28 Nov First Childhood Exposure Determines How Sick You Get From Flu As Adult
MedicalResearch.com Interview with:
Katelyn M. Gostic and
Department of Ecology and Evolutionary Biology
University of California
MedicalResearch.com: What is the background for this study? What are the main findings?
Monique Ambrose: Influenza pandemics pose a serious, recurrent threat to human public health. One of the most probable sources of future pandemic influenza viruses is the pool of influenza A virus (IAV) subtypes that currently circulate in non-human animals. It has traditionally been thought that the human population is immunologically naïve and unprotected against these unfamiliar subtypes. However, our work suggests that an individual ‘imprints’ to the influenza A virus (IAV) encountered in early childhood in such a way that they retain protection against severe disease if they later encounter a novel IAV subtype that belongs to the same genetic group as their first exposure.
Our research looked at human cases of H5N1 and H7N9, two avian IAV subtypes of global concern, to investigate what factors most strongly predicted risk of severe disease. The most striking explanatory factor was childhood IAV imprinting: our results suggest that individuals who had childhood imprinting on an IAV in the same genetic group as the avian IAV they encountered later in life experienced 75% protection against severe disease and 80% protection against death.
MedicalResearch.com: What should readers take away from your report?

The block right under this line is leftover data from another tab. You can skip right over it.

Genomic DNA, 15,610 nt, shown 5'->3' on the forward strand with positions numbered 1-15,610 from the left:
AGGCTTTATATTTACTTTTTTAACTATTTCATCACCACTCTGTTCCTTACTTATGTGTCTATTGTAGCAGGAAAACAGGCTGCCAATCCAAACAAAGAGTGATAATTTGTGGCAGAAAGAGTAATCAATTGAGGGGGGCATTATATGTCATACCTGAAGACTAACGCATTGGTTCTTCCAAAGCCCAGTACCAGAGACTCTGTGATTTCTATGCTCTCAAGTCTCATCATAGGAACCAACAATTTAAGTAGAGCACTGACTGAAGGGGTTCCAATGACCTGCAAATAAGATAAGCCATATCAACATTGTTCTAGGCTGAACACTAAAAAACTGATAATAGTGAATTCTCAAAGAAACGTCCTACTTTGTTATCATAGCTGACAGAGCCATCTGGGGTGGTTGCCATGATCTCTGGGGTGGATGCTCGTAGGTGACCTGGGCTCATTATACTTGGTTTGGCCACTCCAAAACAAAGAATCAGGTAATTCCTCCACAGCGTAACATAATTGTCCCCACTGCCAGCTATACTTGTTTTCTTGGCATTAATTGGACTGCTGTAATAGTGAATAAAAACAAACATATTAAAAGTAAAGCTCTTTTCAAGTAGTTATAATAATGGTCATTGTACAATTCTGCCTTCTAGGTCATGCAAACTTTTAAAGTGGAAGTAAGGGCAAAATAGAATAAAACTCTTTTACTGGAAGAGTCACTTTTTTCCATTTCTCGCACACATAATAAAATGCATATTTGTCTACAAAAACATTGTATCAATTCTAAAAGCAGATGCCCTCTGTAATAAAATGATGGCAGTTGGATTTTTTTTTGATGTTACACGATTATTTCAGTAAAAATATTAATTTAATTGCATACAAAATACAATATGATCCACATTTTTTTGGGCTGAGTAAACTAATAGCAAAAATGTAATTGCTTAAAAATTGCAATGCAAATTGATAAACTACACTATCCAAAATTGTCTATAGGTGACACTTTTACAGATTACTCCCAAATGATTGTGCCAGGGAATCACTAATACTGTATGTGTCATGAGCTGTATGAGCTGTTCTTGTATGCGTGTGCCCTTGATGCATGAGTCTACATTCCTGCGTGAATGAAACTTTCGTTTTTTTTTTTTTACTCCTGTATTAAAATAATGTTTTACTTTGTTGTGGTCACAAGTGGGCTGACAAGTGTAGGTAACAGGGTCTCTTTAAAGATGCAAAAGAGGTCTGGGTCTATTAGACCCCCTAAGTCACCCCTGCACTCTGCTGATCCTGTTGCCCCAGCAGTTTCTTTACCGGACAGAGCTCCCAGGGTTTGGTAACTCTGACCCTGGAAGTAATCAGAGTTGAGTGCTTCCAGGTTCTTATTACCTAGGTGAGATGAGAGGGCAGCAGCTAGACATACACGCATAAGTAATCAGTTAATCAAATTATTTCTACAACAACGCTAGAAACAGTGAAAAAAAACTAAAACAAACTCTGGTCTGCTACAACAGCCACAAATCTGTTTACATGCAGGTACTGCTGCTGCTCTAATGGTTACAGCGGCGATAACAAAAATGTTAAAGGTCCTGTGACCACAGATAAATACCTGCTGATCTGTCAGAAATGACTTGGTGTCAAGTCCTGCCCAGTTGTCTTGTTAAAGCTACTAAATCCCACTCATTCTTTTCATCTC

Monique Ambrose: We’ve found striking real-world evidence that the subtype of influenza you’re exposed to in early childhood affects how sick you get when you’re exposed to a new strain of influenza that you’ve never encountered before. This has very relevant implications for managing our resources during the next influenza pandemic. We can predict which groups of people are at greater risk of experiencing a severe or fatal infection and which groups are most likely to have some protection from protective childhood imprinting. This can help us determine how to distribute vaccines or otherwise target our control actions.
MedicalResearch.com: What recommendations do you have for future research as a result of this study?
Katelyn M. Gostic: There are a number of needed follow-up studies.
First and foremost, while our study clearly demonstrates the population-level consequences of childhood HA imprinting, the specific immune mechanism responsible for these patterns remains unknown. We proposed a number of promising candidate mechanisms in the published manuscript, but we are still working with laboratory scientists and immunologists to test these hypotheses.
On a similar note, we are not yet sure if HA imprinting protection prevents infection entirely, or merely reduces the severity of infection in protected individuals.
MedicalResearch.com: Is there anything else you would like to add?
Katelyn M. Gostic: One interesting aspect of this research is its potential relevance to the 1918 influenza pandemic, which infamously killed huge numbers of otherwise healthy 20-30 year-olds. Why the 1918 pandemic was so deadly, and why it disproportionately affected young adults is one of the great mysteries in epidemiology, and has still not been fully resolved. The HA imprinting patterns examined in our study actually grew out of an idea put forward by senior author Dr. Mike Worobey, which says that mismatched (group 2) childhood imprinting among the 20-30 year-olds of 1918 may explain why this group suffered so much mortality from the 1918 (group 1) pandemic strain.
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